Discussions about a suit are also happening on the Franklin city council, where the high school was recently put on warning by its accreditor, the New England Association of Schools and Colleges, specifically because of funding cuts.
And in Pittsfield, also one of the original plaintiffs in the funding cases, the school board has reached out to Executive Councilor Andru Volinsky, who was the plaintiffs’ lead attorney for the Claremont cases. In a telling moment, a meeting between the school officials and Volinsky was postponed a month as the board scrambled to find an additional $450,000 in cuts after the district’s budget failed at town meeting.
Volinsky has pledged not to sue the state while in office, but agreed to talk to Pittsfield on an informational basis. He’s also repeatedly said that his run for Executive Council was spurred, in part, on the belief that a change to the New Hampshire’s taxing structure couldn’t necessarily come from the courts.
But he said this week that litigation might help push the Legislature and governor into eventually doing the right thing.
“I think it’s one of a couple approaches that need to happen at the same time,” he said. “The two are not mutually exclusive. I think they’re actually compatible.”
But if the past is any indication, such a lawsuit would be a heavy lift, he said.
“When we did the trial I had 18 lawyers. We had that many because very few of us could afford to do it on a substantial basis,” he said.
Property-poor towns recently mounted a failed legislative campaign to freeze cuts to stabilization grants, a roughly $150 million program that in particular buoys the state’s poorest school districts. The program is being phased out at a rate of 4 percent each year.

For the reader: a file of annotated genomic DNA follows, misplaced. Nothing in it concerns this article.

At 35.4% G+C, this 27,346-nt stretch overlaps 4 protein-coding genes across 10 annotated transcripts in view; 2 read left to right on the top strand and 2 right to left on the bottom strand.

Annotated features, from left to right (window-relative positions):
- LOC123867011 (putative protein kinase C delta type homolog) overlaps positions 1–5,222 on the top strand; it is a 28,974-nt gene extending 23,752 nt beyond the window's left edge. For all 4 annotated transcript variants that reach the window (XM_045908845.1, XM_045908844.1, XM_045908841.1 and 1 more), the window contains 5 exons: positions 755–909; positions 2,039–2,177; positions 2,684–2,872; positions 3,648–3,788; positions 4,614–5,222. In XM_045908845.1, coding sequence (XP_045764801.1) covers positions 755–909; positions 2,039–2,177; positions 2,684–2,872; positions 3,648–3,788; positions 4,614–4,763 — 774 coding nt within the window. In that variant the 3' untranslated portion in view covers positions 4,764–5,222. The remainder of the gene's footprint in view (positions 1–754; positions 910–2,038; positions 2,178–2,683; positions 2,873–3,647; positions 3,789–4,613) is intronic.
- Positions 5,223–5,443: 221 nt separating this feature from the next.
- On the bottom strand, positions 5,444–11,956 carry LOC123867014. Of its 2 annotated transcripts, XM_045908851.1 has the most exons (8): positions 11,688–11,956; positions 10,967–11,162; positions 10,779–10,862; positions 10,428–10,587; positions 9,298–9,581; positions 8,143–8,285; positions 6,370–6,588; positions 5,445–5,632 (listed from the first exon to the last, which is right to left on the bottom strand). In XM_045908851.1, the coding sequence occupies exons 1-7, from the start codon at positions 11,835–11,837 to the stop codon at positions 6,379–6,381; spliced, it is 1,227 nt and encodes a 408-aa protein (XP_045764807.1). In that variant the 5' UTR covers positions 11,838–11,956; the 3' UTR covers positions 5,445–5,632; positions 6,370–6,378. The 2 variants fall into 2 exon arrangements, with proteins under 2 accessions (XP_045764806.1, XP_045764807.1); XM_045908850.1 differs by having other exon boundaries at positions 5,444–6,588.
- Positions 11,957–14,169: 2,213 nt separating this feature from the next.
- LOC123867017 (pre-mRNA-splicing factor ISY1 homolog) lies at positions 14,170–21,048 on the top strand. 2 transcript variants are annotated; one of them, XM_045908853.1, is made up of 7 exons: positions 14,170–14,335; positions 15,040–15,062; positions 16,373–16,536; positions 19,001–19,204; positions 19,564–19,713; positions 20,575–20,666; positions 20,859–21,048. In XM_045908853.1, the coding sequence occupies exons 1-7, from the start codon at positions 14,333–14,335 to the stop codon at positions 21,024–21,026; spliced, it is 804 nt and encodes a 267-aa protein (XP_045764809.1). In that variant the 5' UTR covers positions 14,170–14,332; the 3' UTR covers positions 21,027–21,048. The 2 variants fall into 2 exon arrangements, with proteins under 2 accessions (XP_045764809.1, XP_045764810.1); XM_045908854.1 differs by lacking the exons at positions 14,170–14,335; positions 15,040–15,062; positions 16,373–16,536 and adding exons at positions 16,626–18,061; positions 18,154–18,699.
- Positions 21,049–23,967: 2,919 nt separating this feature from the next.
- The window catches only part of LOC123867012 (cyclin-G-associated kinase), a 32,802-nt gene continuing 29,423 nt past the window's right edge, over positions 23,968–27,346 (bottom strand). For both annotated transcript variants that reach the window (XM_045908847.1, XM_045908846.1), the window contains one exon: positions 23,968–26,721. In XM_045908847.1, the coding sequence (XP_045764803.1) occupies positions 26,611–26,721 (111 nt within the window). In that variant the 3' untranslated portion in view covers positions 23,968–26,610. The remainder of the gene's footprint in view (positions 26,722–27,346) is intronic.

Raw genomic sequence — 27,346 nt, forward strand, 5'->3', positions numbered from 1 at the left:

Cuts to stabilization, the decades-long moratorium on school building aid, and reductions in state reimbursements for things like special education are all compounding to create a growing sense of frustration in towns about rising property taxes, said Carl Ladd, the executive director of the state’s administrators association.
“At some point, something’s gotta give. And I’m just not sure what that is,” he said.
They’re hasn’t been a unifying call thus far, he said, for a lawsuit, and towns have been holding out for a legislative fix. That’s because litigation is expensive, he said – and divisive.
“It really points out kind of the haves and the have-nots. And that makes people very uncomfortable. And so I think people shy away from that until there’s absolutely no other choice.”
John Garvey, a professor of law at the University of New Hampshire and former Claremont case attorney, said he doesn’t know if another lawsuit could move the needle on school funding.
“When you look at the history of the cases, how many there have been, how often this has come up, where we started, and where we are now, I can’t be excited about the progress that has been made even with all of the judicial decisions in favor of providing an adequate education,” he said.
But whether or not it goads the Legislature into action, Garvey said a suit is probably still worth pursuing.
“I think if people just give up and say, ‘oh well, it’s up to the Legislature, and this is just a political question,’ that we lose something very important. Because we do have a constitution for a reason. And the constitution is supposed to trump legislation. It’s supposed to be the thing that we must comply with, no questions asked,” he said.